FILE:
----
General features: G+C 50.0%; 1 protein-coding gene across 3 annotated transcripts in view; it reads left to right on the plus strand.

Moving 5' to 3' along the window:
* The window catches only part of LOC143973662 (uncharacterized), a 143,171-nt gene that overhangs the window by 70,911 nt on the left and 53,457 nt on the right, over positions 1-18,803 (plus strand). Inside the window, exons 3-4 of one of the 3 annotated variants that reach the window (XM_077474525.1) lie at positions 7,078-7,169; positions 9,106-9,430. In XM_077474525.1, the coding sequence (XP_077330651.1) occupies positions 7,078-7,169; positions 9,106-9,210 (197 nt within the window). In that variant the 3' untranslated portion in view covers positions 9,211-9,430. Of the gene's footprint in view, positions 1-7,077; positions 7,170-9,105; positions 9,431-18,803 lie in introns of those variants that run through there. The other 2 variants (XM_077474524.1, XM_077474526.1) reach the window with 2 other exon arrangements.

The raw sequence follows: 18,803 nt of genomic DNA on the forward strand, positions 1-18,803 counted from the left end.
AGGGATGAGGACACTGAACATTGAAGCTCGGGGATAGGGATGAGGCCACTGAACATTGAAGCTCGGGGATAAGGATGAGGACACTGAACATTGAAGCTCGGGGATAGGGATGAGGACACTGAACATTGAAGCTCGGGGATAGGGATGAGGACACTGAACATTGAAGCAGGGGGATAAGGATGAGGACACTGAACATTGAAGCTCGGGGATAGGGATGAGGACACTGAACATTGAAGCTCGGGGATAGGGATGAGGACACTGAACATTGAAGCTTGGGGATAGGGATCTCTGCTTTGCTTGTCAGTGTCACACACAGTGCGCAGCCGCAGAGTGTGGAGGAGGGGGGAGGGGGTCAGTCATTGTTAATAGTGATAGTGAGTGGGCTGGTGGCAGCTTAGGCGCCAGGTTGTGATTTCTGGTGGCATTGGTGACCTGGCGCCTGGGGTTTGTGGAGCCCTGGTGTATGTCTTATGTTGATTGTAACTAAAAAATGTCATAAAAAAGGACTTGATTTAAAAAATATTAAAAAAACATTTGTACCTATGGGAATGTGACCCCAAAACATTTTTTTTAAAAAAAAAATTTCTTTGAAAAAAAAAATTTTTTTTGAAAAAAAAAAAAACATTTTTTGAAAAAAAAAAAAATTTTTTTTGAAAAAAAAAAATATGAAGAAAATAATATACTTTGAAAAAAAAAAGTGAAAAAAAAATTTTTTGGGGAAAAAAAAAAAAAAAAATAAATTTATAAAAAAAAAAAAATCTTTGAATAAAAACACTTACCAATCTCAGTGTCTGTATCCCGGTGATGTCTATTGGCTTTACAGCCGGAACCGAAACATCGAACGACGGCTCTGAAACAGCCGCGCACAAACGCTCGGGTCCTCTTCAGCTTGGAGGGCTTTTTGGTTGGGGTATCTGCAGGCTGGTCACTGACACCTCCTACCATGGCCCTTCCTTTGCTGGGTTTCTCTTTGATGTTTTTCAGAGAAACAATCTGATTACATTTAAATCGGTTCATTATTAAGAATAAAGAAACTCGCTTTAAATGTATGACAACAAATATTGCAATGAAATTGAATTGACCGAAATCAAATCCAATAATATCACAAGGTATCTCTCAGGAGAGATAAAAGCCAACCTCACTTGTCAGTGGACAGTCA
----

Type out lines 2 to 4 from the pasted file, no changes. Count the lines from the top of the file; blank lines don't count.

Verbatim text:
Moving 5' to 3' along the window:
* The window catches only part of LOC143973662 (uncharacterized), a 143,171-nt gene that overhangs the window by 70,911 nt on the left and 53,457 nt on the right, over positions 1-18,803 (plus strand). Inside the window, exons 3-4 of one of the 3 annotated variants that reach the window (XM_077474525.1) lie at positions 7,078-7,169; positions 9,106-9,430. In XM_077474525.1, the coding sequence (XP_077330651.1) occupies positions 7,078-7,169; positions 9,106-9,210 (197 nt within the window). In that variant the 3' untranslated portion in view covers positions 9,211-9,430. Of the gene's footprint in view, positions 1-7,077; positions 7,170-9,105; positions 9,431-18,803 lie in introns of those variants that run through there. The other 2 variants (XM_077474524.1, XM_077474526.1) reach the window with 2 other exon arrangements.

The raw sequence follows: 18,803 nt of genomic DNA on the forward strand, positions 1-18,803 counted from the left end.